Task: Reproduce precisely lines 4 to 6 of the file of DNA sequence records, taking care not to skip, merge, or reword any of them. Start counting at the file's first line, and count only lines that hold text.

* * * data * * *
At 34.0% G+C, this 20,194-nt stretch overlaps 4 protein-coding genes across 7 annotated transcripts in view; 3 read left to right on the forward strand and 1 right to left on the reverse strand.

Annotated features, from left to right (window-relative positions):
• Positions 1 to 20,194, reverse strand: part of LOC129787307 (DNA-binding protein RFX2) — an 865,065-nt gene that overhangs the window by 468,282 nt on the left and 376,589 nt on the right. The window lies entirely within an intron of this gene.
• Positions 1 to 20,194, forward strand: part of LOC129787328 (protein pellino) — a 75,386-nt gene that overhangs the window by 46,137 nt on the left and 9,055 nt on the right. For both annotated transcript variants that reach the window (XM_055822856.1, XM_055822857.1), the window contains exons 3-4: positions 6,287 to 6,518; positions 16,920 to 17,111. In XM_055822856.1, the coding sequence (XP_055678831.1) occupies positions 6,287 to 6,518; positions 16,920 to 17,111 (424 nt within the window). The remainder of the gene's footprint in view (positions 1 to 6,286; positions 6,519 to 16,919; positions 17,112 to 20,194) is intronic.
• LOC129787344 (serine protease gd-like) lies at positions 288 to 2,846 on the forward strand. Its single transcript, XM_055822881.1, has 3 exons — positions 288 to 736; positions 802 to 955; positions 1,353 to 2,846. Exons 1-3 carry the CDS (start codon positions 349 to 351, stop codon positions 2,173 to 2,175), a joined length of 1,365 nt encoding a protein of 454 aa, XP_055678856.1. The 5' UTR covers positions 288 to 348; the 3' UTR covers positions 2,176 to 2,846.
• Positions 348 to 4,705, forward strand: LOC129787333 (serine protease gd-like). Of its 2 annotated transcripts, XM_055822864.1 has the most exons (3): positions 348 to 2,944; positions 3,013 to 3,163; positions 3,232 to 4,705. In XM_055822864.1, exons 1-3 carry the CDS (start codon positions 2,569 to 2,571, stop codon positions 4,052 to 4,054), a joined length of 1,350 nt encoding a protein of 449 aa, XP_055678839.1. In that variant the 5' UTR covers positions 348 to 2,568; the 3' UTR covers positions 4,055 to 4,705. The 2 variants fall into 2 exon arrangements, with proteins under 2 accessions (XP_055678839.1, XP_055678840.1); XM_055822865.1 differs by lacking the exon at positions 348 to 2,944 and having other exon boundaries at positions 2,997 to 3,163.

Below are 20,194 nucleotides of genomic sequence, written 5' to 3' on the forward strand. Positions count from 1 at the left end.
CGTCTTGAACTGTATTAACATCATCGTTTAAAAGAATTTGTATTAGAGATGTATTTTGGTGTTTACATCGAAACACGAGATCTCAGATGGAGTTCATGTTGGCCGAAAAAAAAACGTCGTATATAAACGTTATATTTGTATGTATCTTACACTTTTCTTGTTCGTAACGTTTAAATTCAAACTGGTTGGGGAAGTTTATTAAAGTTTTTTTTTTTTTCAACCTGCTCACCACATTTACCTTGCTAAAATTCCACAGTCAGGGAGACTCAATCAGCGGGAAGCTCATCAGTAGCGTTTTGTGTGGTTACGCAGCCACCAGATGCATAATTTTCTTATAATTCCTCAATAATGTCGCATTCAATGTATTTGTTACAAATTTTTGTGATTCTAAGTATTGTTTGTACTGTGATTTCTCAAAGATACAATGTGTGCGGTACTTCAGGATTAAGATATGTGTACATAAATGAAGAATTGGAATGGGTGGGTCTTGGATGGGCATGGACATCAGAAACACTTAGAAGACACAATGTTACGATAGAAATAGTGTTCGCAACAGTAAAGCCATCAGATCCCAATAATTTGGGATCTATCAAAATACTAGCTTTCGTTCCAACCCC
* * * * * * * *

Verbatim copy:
• Positions 1 to 20,194, forward strand: part of LOC129787328 (protein pellino) — a 75,386-nt gene that overhangs the window by 46,137 nt on the left and 9,055 nt on the right. For both annotated transcript variants that reach the window (XM_055822856.1, XM_055822857.1), the window contains exons 3-4: positions 6,287 to 6,518; positions 16,920 to 17,111. In XM_055822856.1, the coding sequence (XP_055678831.1) occupies positions 6,287 to 6,518; positions 16,920 to 17,111 (424 nt within the window). The remainder of the gene's footprint in view (positions 1 to 6,286; positions 6,519 to 16,919; positions 17,112 to 20,194) is intronic.
• LOC129787344 (serine protease gd-like) lies at positions 288 to 2,846 on the forward strand. Its single transcript, XM_055822881.1, has 3 exons — positions 288 to 736; positions 802 to 955; positions 1,353 to 2,846. Exons 1-3 carry the CDS (start codon positions 349 to 351, stop codon positions 2,173 to 2,175), a joined length of 1,365 nt encoding a protein of 454 aa, XP_055678856.1. The 5' UTR covers positions 288 to 348; the 3' UTR covers positions 2,176 to 2,846.
• Positions 348 to 4,705, forward strand: LOC129787333 (serine protease gd-like). Of its 2 annotated transcripts, XM_055822864.1 has the most exons (3): positions 348 to 2,944; positions 3,013 to 3,163; positions 3,232 to 4,705. In XM_055822864.1, exons 1-3 carry the CDS (start codon positions 2,569 to 2,571, stop codon positions 4,052 to 4,054), a joined length of 1,350 nt encoding a protein of 449 aa, XP_055678839.1. In that variant the 5' UTR covers positions 348 to 2,568; the 3' UTR covers positions 4,055 to 4,705. The 2 variants fall into 2 exon arrangements, with proteins under 2 accessions (XP_055678839.1, XP_055678840.1); XM_055822865.1 differs by lacking the exon at positions 348 to 2,944 and having other exon boundaries at positions 2,997 to 3,163.